I came across this quote yesterday morning – written by Shannan Martin of Flower Patch Farmgirl – regarding a move she is making with her family that will land her kids in a less desirable school:
“I understand the pull toward what feels most comfortable. I understand the deep desire to keep my children sheltered and protected. But what I feel even stronger is the hope that my kids will learn very early that God goes with them. He goes. With them. Everywhere they are, there He is. I want them to be around kids who are like them and unlike them and every variation in between. I want them to see beauty in every face and to feel their faith grow as they relate to the world around them with each new day.
It took me thirty-four years to start to understand some of this. My hope is that they won’t waste as much time getting around to the truth.
My kids won’t automatically go down the pipes because the new school doesn’t test as well as the old school. They won’t lose their faith because more kids don’t believe the way they do. I wish I could say that I came to these conclusions overnight, but I didn’t. They came slow and painful over the course of months, even years.” – Shannan Martin, Flower Patch Farmgirl
I don’t really know if there is much more for me to say. She’s said it so well. Continue reading →
I spend enough time in and out of the kitchen completing mundane little tasks and preparing plenty of cold meals for everyone else that by the time it rolls around to lunch time for me, I’m just plain lazy.
Enter: bad lunch.
Who knew “Twizzlers” is not really a food group? And Oreos? Don’t even get me started. I thought they were the reason the big fat bottom of the food pyramid even existed. What better way to fulfill your carb count?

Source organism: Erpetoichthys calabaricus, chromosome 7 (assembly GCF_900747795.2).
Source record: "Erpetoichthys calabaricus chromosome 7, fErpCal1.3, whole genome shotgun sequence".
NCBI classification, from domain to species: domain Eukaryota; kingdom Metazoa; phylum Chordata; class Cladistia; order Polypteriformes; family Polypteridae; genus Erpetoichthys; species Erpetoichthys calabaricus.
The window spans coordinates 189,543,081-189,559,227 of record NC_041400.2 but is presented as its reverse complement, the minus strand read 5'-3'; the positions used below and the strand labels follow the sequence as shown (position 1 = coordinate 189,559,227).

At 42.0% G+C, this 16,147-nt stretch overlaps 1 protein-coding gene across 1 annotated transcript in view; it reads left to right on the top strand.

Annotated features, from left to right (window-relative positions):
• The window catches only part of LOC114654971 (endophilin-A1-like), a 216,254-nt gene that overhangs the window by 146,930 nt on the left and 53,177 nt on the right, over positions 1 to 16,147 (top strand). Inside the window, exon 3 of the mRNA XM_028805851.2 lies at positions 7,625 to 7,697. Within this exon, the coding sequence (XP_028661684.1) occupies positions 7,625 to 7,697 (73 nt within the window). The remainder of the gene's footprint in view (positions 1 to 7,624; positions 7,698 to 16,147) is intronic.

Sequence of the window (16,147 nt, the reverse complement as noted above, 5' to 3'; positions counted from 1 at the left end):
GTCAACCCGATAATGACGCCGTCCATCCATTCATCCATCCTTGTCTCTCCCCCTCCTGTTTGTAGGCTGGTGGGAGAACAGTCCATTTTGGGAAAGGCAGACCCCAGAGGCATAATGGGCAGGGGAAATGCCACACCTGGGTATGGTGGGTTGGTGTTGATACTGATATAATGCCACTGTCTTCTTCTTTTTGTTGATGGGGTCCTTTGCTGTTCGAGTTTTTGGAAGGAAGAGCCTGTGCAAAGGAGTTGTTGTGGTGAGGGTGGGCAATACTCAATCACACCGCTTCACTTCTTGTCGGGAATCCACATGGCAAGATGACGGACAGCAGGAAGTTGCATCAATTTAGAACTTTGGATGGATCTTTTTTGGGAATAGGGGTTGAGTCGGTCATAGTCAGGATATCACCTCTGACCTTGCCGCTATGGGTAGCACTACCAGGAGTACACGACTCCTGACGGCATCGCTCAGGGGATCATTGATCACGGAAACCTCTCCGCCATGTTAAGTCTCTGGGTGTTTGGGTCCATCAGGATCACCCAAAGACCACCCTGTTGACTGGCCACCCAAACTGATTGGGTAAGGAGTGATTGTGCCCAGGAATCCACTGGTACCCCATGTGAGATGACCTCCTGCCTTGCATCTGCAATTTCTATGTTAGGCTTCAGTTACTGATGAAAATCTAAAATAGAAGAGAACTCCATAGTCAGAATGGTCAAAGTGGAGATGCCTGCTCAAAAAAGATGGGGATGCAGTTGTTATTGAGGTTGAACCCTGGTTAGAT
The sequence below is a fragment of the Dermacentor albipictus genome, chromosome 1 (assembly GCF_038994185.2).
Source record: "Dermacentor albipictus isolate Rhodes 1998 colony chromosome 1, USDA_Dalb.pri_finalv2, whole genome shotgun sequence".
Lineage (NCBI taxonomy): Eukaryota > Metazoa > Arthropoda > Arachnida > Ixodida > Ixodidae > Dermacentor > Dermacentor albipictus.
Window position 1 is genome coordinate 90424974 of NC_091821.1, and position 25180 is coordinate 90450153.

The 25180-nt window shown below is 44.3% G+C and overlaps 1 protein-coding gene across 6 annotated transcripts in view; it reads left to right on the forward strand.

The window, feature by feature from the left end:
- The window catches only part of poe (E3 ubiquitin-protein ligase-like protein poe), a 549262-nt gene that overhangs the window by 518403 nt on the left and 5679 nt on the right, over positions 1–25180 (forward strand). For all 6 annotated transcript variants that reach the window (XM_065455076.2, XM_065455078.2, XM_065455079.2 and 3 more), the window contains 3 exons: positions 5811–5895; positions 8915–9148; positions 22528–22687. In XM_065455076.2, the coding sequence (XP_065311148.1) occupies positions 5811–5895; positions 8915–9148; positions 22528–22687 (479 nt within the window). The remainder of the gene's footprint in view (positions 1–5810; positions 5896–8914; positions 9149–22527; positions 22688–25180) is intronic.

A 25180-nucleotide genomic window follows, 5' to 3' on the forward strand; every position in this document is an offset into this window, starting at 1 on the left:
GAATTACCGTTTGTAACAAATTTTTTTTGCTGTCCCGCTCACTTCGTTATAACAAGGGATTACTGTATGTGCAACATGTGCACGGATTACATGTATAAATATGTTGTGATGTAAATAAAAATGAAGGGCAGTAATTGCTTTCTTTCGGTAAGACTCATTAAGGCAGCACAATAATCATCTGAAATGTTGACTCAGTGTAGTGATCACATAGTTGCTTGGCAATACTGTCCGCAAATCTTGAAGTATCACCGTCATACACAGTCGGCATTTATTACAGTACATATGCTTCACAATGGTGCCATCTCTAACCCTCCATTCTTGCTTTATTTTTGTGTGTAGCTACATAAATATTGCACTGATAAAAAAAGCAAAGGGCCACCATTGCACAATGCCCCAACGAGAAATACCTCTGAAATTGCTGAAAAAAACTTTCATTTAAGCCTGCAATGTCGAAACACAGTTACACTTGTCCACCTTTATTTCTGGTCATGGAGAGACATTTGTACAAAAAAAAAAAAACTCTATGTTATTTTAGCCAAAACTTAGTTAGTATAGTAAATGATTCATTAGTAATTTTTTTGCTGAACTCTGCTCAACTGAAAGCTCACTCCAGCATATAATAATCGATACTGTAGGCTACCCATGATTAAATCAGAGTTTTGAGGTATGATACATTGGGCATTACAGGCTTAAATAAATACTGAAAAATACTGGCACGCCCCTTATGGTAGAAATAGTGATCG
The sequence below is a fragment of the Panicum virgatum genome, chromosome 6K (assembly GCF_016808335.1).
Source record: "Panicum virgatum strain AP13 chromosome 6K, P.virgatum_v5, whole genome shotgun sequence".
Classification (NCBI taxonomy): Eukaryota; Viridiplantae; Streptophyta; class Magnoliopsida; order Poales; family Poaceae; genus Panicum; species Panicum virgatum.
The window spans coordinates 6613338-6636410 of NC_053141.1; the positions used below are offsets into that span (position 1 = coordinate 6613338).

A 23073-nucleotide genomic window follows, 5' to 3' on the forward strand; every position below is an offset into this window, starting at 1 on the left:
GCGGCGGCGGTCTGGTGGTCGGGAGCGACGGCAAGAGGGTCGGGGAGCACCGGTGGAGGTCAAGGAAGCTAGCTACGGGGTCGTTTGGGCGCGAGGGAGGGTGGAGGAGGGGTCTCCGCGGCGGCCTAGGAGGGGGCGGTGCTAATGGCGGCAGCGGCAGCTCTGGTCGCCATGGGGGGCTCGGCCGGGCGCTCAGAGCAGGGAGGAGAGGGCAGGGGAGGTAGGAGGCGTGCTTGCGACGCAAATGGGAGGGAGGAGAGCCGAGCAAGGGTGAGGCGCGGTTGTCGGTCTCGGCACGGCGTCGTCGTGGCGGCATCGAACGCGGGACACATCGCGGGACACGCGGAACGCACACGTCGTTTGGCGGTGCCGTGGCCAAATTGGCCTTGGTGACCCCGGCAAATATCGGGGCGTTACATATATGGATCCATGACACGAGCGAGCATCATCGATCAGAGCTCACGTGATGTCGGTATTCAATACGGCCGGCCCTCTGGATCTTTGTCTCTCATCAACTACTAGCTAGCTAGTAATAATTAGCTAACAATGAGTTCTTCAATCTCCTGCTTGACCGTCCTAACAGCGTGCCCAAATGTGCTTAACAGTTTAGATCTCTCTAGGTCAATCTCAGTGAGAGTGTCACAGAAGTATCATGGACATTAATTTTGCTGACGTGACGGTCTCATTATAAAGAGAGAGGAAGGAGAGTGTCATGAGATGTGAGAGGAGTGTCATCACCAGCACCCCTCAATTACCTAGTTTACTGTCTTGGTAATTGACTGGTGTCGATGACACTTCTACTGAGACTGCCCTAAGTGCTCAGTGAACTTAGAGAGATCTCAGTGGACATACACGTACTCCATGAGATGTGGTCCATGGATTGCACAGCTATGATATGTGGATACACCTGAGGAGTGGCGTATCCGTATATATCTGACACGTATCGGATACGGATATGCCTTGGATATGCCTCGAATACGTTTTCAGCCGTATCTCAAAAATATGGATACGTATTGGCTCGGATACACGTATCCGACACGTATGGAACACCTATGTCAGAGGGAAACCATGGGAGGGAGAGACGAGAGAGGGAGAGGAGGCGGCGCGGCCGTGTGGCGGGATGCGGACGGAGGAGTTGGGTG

Oh. Not that way?
Really, I hope that you know that I know that this is all not true. I don’t really eat those things for lunch.
But sometimes I do, and it’s all related to laziness.
So when I come across something like this little veggie antipasto pizza, I do a little gratitude dance. Continue reading →
I wouldn’t know any of this had I not made these onion rings. They’re not only food, they’re a powerful research tool. . . if you’re into discovering what you can or can’t do with one hand while the other hand is busy moving food from the plate to your face. Continue reading →
About two years ago my mom sat with her mom, and went through her most-used cookbook page by page. They chatted over each recipe – even the hand written ones and the ones that my grandma had clipped from magazines and newspapers and stuffed inside the cover over the years.
Grandma talked about each recipe she remembered, and Mom made notes on Post-It’s. The book is filled now, with little quotes from Grandma like:
“She had a good one there!” on her sister’s chocolate cake recipe and,
“No one could do punch better than her!” on her friend’s tropical punch recipe that’s etched out in Grandma’s precise writing and,
“This one’s a goodie!” about chocolate drop cookies and,
“I’d never make these again!”, about some candy cane Christmas cookies.
Then my mom photocopied each page – all 400 of them, and added in photographs of Grandma young and old, and my mom and her siblings growing up, and my sisters and I with Grandma, and then Grandma with our kids. Many of the pictures are of some or all of us making doughnuts with her – because that was Grandma’s tradition – making doughnuts every winter. Those are some of my most cherished memories ever.
I spent Sunday morning poring over this book with puffy, teary eyes. . . . Continue reading →
Here is one of those lessons I have picked up over time – questions I have learned to ask myself – that help me to just:
I’ll start with a story:
The other day, on our drive to school, my mind was jumping from thing to thing to thing. For some reason, plans for the weekend just wouldn’t seem to mesh, and I was trying to fit them all together like a jigsaw puzzle.
I needed to talk to one of my “working friends” (i.e. not available for a phone call on a whim), so at a stop light – with all cars in front and behind me stopped mind you – I shot off a one sentence text to her that read, “Call me when you have a sec.”
It probably took me less than 15 seconds to complete.